Vending: A reality Harare has accepted

By IAfrica
In Zimbabwe
Aug 27th, 2014
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The Harare City has turned most open spaces in the CBD into flea markets, blocking human traffic flow

The Harare City has turned most open spaces in the CBD into flea markets, blocking human traffic flow

Lovemore Meya Features Writer

It depends on how you look at it — whether it is a climb-down by city authorities, another sign of plummeting standards in Harare or an economic reality check — but things have changed in Harare with the liberalisation of vending by authorities.

Over the past fortnight or so, Harare City Council has allowed vendors to operate in open spaces, some of them formerly used as commuter bus ranks, in a move that has changed the face of the city.

Of course, the city is set to make a killing given the fact that buying and selling has become a riposte for many households in the country.
This week, Town Clerk Tendai Mahachi announced that the city had designated 13 vending sites in the CBD.
He said the move was in response to the growing needs of the informal sector.

Some of the places where this informal trade is taking place are located at Fourth Street (flea market, fruits and vegetables and dried foods), Charge Office ZRP Flea Market, Charge Office Vegetable Market (dried foods, fruits and vegetables), Julius Nyerere/Kenneth Kaunda (flea market), Market Square (flea market and dried foods), Speke/Cameroon (flea market), George Silundika (flea market Sundays only), Park Street/Cameroon (vegetable market), Ok Cameroon (fruit and vegetables) and Chinhoyi/ Samora Machel.

The Speke/Cameroon market, the most prominent of the new developments, which came to life two days after the Heroes and Defence Force celebrations, has attracted more than 100 vendors selling different wares ranging from second hand clothes as well new ones for both men and women. Vegetable and ice-cream vendors have joined in the survival of the fittest fight to eke out a living.

The flea market is among the leading venues for business, especially in these trying times with the country reeling from a liquidity crunch.  In separate interviews by The Herald, it has been noted that the reason for the mushrooming of these informal traders are socio-economic factors, among them alarming rates of unemployment.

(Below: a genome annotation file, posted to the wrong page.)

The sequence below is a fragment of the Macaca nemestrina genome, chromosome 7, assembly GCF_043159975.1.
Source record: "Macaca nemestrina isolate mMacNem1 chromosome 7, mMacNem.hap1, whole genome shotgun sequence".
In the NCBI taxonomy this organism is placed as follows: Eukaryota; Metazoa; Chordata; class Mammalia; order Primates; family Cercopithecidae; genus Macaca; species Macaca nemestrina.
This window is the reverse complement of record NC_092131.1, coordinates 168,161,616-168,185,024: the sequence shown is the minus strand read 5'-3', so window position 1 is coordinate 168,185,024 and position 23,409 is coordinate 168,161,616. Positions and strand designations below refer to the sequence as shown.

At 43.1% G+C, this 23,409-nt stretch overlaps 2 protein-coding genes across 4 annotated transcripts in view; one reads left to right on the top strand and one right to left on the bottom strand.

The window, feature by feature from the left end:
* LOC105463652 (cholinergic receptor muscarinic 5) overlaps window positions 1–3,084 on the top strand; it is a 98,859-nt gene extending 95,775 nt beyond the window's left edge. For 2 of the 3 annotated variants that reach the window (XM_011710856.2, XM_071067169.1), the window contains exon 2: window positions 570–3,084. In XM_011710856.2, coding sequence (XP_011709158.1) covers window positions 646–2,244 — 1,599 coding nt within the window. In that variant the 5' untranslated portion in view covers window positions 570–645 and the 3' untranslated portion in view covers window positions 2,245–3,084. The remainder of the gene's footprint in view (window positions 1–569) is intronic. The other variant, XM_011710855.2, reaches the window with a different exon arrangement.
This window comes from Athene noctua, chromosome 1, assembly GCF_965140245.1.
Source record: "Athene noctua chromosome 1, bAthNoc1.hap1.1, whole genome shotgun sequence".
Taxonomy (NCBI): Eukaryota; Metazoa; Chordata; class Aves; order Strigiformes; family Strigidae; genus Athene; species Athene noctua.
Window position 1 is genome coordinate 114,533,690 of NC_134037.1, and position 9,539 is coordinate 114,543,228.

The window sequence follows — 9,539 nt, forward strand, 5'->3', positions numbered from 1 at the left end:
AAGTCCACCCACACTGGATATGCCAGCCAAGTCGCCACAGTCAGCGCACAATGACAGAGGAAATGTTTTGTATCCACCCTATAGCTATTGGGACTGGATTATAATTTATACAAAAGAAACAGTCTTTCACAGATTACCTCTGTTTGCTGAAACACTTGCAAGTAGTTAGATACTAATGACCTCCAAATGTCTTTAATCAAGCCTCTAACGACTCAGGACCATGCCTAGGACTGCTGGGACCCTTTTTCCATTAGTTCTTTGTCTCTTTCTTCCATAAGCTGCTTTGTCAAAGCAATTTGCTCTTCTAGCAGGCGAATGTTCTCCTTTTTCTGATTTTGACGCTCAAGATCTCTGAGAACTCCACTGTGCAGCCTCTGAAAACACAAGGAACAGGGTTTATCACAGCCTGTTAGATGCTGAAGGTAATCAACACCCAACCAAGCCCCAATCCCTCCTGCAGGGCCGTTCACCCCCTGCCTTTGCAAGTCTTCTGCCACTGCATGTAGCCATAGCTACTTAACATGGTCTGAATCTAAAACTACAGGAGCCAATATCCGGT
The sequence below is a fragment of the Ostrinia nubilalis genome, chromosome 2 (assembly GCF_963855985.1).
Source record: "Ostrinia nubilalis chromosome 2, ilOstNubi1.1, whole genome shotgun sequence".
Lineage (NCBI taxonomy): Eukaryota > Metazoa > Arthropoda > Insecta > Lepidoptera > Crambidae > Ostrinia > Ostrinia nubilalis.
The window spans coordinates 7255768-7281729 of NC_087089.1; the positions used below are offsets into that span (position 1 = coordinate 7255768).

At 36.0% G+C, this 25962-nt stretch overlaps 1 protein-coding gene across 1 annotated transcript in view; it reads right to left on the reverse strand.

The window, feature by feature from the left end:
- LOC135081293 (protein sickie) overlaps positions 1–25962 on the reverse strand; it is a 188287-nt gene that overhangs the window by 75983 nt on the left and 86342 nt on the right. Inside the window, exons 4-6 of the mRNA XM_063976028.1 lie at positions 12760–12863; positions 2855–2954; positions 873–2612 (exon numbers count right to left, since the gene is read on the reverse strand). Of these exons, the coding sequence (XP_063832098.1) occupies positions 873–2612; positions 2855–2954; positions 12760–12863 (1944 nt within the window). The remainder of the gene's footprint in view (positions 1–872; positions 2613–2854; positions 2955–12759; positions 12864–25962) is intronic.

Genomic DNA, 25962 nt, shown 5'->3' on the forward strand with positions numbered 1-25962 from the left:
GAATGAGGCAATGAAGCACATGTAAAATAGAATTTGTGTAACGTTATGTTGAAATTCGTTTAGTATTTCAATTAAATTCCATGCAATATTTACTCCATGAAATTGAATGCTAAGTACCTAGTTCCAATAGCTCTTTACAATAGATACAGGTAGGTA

John Moyo, a vendor who plies his trade at the same ‘hot spot’ and specialises in hats and assorted belts for men and women, said the place is a catchy area.
“I started selling my wares here two weeks ago on a Thursday and this is where big things are happening in Harare. It involves a lot of customers, where on a good day I can realise about $50 or $30 on a bad day,” he said.

Moyo said he used to ply his trade at corner Cameroon and Charter Road, however, the opening of this new market meant a new lease of life. He said they are paying $3 to council on a daily basis, which is favourable to those who could not afford to have tables in places where rates are higher. A security guard who could not reveal his name but is identifiable by an orange bib inscribed “Grassroots Empowerment Flea Market”, said they are there to restore order.

“I am one of the guys employed by the owner of the flea market (only identified as Mr Mudzengerere) as a security officer. Our job is to restore order and issue out tables. People pay $3 to council and $7 from Monday to Thursday to Mr Mudzengerere while on weekends the charges are US$10 per day,” he said.

He said they get paid on a daily basis, though he could not divulge the amount they get for their services.
“We are paid very little every day, as you know that someone’s salary is private and confidential, I cannot tell you how much,” he said.

Memory Muendamberi who came to try her luck on the same spot said: “I have been operating in a flea market situated along Chinhoyi Street for the past eight months. Business has not been brisk inside, so I came here today to see how others are faring and things here seem to be in place,” she said.

Efforts to get a comment from the owner of the flea market proved futile after one of his securities gave this writer his number for further questioning, but the number was said not to be available.

At the Fourth Street bus terminus, it is the same story of hustle and bustle plays out.
Munyaradzi Kembo, a cellphone accessory vendor, said it was a good to have a place to operate from.

“I am relieved to have my table here since during the days I was conducting my business in the pavements life was unbearable. It was like a cat and mouse game where we could be chased away by municipal police. When we got arrested we would pay $5 fine unlike here, I pay $3 to municipality,” he said.

Yet concern has been raised on the issue of cleanliness, health and the aesthetic beauty of Harare — the Sunshine City.
The council says it is alive to the various concerns.

But first, it has to deal with the money.
Town Clerk Dr Mahachi said: “This initiative will increase revenue to council and Government, bring sanity and orderliness in the city. Additional revenue will help council build more vending sites and attend to the growing needs of the informal sector.”

Then, other things.
“We want to balance the requirements for more vending sites with the provision of adequate and appropriate facilities that safeguard against disease outbreak. We want also to ensure that what we do does not distort the aesthetic beauty and cleanliness of our city,” said Dr Mahachi.

He added: “Harare City will take an active role in promoting and working together with the various associations that represent the interests of the vendors, flea marketers and kombi operators. We will also listen to the voices that represent the interests of residents. We need to strike a working and harmonious balance.”
Dr Mahachi said he expected all vendors to be members of registered associations.


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